The man who created the phenomenon of Wolfsburg saw at first hand how far dreams can travel in the European Cup. Felix Magath was part of the Hamburg side that in 1980 saw Nottingham Forest lift the trophy for the second, successive year – the kind of upset the Champions League has yet to replicate.
Twenty-nine years later Magath, a taciturn, uncompromising disciplinarian fashioned the kind of story that had more than a touch of Brian Clough's triumphs by the Trent. The rise was spectacular. The journey from amateur football to German champions took 16 years. Wolfsburg is a one-company town and that firm is Volkswagen, whose red chimneys dominate the skyline of a place founded by the Nazi government specifically to build "the People's Car".
Until 1993, Wolfsburg were essentially an amateur side playing in the regional Oberliga Nord. Four years later, the season when Borussia Dortmund won the European Cup after overcoming Manchester United in the semi-finals, they won promotion to the Bundesliga.
The aptly named Wolfgang Wolf kept Wolfsburg up but it was the appointment of Magath last year when the tale became tinged with even more romance.
Magath believed in discipline to the extent he was nicknamed "Saddam" by his players. It had worked well enough at Bayern Munich where he won successive doubles, but he was out of tune with the glamour of that club.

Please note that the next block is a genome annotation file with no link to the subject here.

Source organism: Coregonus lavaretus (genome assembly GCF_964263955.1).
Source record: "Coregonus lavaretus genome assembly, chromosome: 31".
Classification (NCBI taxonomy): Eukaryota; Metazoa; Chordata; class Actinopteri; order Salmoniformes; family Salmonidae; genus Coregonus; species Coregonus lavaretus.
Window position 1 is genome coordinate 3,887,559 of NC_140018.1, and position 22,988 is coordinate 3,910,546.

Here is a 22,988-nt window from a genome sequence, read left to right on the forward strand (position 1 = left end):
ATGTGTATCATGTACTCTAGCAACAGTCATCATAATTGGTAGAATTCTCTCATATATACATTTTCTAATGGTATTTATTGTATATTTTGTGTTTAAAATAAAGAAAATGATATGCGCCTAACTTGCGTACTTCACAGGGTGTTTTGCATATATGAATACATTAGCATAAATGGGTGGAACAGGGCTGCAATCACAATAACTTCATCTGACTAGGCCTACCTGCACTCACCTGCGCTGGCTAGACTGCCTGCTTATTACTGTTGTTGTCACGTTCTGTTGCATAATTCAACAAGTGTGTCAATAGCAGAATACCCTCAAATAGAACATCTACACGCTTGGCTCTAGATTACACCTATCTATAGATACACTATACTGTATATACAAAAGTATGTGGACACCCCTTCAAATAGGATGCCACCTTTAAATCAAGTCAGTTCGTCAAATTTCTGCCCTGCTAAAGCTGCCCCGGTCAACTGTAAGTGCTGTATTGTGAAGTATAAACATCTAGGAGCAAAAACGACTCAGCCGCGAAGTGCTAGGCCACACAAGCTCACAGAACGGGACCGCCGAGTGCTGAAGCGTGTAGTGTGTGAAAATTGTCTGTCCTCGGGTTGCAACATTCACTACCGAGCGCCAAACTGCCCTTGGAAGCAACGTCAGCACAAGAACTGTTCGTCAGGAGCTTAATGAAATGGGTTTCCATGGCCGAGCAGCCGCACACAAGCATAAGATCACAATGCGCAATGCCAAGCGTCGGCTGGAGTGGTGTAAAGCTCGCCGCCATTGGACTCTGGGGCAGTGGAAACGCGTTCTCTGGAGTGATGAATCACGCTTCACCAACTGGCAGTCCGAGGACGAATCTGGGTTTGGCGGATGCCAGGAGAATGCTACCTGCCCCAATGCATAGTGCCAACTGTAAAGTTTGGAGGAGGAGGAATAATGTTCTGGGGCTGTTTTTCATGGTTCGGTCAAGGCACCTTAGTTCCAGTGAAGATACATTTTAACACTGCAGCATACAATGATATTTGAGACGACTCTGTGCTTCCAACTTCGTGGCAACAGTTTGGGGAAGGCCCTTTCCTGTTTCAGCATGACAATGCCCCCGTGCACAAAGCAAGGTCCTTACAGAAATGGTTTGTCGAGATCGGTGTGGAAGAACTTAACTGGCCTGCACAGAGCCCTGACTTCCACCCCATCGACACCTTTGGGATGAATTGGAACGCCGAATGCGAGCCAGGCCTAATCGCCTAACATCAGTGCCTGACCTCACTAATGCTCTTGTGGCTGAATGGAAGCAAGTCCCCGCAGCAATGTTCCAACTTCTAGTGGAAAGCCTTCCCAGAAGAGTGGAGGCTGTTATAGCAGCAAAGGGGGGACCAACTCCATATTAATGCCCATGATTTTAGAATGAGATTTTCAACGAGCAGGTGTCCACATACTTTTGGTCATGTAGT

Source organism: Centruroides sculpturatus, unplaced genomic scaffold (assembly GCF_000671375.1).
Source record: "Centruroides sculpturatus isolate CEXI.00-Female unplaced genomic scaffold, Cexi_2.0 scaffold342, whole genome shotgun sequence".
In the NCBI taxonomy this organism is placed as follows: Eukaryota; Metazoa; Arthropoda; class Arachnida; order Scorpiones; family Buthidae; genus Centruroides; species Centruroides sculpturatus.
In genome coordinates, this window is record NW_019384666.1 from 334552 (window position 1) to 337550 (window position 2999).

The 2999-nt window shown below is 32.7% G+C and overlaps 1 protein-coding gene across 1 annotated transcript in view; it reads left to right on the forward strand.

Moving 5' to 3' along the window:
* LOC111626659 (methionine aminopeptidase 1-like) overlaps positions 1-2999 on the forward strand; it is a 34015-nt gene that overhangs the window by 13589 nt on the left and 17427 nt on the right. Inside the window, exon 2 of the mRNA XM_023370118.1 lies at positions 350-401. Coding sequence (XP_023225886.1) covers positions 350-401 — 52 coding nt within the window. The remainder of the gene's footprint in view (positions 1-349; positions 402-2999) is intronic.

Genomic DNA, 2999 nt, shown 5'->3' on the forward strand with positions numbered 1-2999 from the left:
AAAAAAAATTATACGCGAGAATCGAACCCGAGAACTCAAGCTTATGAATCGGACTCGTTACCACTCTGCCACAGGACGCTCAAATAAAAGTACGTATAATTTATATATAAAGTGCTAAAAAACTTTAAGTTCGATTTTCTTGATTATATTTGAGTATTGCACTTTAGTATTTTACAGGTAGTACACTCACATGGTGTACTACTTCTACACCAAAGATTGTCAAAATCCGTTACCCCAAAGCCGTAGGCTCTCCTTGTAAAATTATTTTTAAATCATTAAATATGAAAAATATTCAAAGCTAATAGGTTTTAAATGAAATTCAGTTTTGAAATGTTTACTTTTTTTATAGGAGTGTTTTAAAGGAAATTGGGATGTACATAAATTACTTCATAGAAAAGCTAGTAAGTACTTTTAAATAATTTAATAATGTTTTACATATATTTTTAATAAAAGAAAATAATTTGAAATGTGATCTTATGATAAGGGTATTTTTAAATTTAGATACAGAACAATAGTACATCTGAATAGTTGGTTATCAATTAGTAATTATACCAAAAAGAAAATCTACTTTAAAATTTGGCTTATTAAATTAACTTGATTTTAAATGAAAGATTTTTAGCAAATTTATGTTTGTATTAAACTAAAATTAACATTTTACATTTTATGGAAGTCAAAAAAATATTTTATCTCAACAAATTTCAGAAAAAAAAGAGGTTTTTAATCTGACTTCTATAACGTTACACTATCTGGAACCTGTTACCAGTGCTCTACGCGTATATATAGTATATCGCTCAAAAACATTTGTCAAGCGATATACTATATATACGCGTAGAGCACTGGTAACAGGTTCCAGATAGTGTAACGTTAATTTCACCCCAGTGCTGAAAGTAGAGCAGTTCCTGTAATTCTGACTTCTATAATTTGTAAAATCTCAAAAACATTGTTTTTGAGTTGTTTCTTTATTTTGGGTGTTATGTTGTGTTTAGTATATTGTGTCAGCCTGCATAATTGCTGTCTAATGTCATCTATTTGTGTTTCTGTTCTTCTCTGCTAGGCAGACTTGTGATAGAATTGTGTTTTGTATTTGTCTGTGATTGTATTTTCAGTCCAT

Despite the trophies, Magath was thought too dull and too abrasive, and with Bayern fourth in the Bundesliga in January 2007, he was fired; replaced first by the old stager, Ottmar Hitzfeld and then by the smoother figure of Jurgen Klinsmann.
Magath went to Wolfsburg, who had avoided relegation by three points, and began a transformation based on the strike partnership of the Brazilian, Grafite (left), and the giant Bosnian, Edin Dzeko. In his first season they qualified for the Uefa Cup, the second saw them as champions.
There were plenty of ironies as Grafite's and Dzeko's 54 goals overturned the old order. Armin Veh, who succeeded Magath in the summer, lost his job as manager of Stuttgart after a 4-1 mauling by the Wolves and Klinsmann's fate was sealed by a 5-1 humiliation at the VfL Stadion in which Grafite and Dzeko scored four times.
The Bundesliga's rules against clubs incurring debt mean it is a much more fluid league than its English equivalent. It also hampers the impact of German clubs in the Champions League, a competition they have not won since Bayern Munich's triumph in 2001.
Nevertheless, Sir Alex Ferguson, who has a deep respect for German football, thought it possible Wolfsburg might match Monaco's and Porto's achievements in 2004 by reaching the final.
The surprise is that this was an adventure Magath decided not to join. He left for Schalke and a bigger salary with the observation: "Professional sport is all about money. Everything else is a load of tosh." An unromantic epitaph to a true romance.Reuse content